2015 Has Been A Year Of Record-Breaking U.S. Weather Events

Floods, droughts, hurricanes, fires -- and it's not over.

Catastrophic flooding in South Carolina since last week shattered state rainfall records and shocked longtime residents and officials, who said they've never seen rain so powerful. But it's hardly the first extreme, record-breaking weather event in the U.S. this year.

Floods, hurricanes, wildfires and other extreme events are becoming more frequent and more intense because of climate change, experts warn, and that's never been more apparent than in 2015.

Here's a look at some of the record-breaking weather-related events that have hit the U.S. this year.

California snowpack at all-time recorded low
Max Whittaker via Getty Images
In April, drought-stricken California witnessed a snowpack with virtually no snow and set an all-time recorded low in the Sierra Nevada mountains. At just 6 percent of the long-term average for that time of year, the snowpack measure shattered the previous low of 25 percent set in 1977 and again in 2014. Gov. Jerry Brown, pictured above with Frank Gehrke, chief of snow surveys for the California Department of Water Resources, announced that same day that there would be mandatory, statewide water cutbacks for the first time in history.
Record-breaking Boston snow didn't melt until July.
Boston Globe via Getty Images
Boston recorded its all-time snowiest year, with 110.6 inches between July 1, 2014, and June 30, 2015. In what grew to be an ominous reminder of how miserable the winter was, the once 75-foot-high, trash-covered "snow farm," where plows corralled the ice, didn't melt until July 14. You could even follow the snow pile on Twitter.
Record-breaking heat scorches the U.S.
David McNew via Getty Images
Multiple states have broken heat records as 2015 shapes up to be the hottest year on record. Florida recorded its hottest March to May, while California -- seen above with tourists in Death Valley this summer -- Idaho, Oregon, Utah and Washington all logged their hottest Junes.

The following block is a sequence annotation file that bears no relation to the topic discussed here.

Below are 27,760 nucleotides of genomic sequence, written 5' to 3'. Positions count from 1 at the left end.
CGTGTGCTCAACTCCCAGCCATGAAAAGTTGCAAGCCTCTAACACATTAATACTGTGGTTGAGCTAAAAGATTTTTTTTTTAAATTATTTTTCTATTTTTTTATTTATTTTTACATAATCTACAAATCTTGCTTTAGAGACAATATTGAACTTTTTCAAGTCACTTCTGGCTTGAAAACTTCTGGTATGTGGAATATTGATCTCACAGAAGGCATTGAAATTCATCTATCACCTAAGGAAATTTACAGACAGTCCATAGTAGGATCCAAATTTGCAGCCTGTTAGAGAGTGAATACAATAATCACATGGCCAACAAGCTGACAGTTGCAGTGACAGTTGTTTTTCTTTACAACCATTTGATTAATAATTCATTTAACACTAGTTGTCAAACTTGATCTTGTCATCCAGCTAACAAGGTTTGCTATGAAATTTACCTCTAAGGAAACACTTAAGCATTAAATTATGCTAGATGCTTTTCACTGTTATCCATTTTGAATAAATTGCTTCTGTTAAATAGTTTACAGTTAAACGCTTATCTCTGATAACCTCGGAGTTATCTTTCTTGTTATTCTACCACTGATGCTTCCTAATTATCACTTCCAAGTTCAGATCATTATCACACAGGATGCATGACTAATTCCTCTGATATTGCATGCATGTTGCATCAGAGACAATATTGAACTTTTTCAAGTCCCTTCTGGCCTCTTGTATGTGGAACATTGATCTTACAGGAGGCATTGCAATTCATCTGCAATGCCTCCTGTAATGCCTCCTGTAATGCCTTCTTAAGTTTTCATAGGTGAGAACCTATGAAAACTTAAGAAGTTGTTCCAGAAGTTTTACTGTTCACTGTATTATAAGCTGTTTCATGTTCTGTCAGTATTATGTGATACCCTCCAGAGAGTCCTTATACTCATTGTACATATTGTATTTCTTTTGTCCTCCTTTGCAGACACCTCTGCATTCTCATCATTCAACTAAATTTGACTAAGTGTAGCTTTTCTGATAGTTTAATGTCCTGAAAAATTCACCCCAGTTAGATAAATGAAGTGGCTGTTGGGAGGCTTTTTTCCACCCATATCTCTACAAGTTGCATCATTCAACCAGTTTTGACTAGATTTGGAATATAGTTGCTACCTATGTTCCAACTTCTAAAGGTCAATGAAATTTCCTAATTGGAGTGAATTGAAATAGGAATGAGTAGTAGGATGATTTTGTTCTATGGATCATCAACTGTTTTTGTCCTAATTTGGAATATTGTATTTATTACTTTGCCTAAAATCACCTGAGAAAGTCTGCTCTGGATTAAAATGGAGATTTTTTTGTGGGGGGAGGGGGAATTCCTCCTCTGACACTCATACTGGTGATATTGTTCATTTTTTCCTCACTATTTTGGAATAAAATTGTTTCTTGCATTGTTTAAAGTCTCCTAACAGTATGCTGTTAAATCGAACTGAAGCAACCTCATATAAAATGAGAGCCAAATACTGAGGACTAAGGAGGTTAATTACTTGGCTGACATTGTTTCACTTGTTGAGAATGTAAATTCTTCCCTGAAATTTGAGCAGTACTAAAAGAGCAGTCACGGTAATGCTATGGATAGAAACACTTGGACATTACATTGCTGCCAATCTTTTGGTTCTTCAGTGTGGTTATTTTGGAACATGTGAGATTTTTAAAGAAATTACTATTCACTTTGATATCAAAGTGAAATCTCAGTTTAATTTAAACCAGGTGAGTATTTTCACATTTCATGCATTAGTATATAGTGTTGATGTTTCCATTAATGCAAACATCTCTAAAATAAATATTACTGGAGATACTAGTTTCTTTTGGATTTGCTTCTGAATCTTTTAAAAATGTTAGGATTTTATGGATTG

Wettest month ever recorded leads to extreme flooding
AP Photo/David J. Phillip
May was the all-time wettest month ever recorded in the contiguous United States in 121 years of NOAA's record-keeping. The total rainfall of 4.36 inches was 1.45 inches above average. Nowhere was the wet weather more extreme than in Texas and Oklahoma, where precipitation totaled more than twice the long-term average. Flooding claimed 23 lives and forced people like the above Houston couple to navigate roadways by boat.

In September, extreme flash floods along the Utah and Arizona border claimed 20 lives, making it the deadliest flood in Utah state history and one of the deadliest weather events of the year.
The U.S. gets its earliest tropical storm in 60 years.
Handout via Getty Images
Tropical Storm Ana became the second-earliest tropical or subtropical storm to make landfall in the U.S. when it hit South Carolina on May 10. The only tropical storm to make a landfall earlier than that was in Florida in February 1952. While Ana didn't break the record, meteorologists at The Weather Channel noted that there has been an increasing frequency of tropical storms hitting before June 1 in the last decade. (Photo by NOAA via Getty Images)
California wildfires break spending records
Stephen Lam via Getty Images
The catastrophic Butte Fire and Valley Fire that started in Northern California last month were so intense that the U.S. Forest Service broke its record for spending in a single week, $243 million. The high cost of fighting the simultaneous wildfires prompted the Obama administration to direct $250 million toward the efforts.
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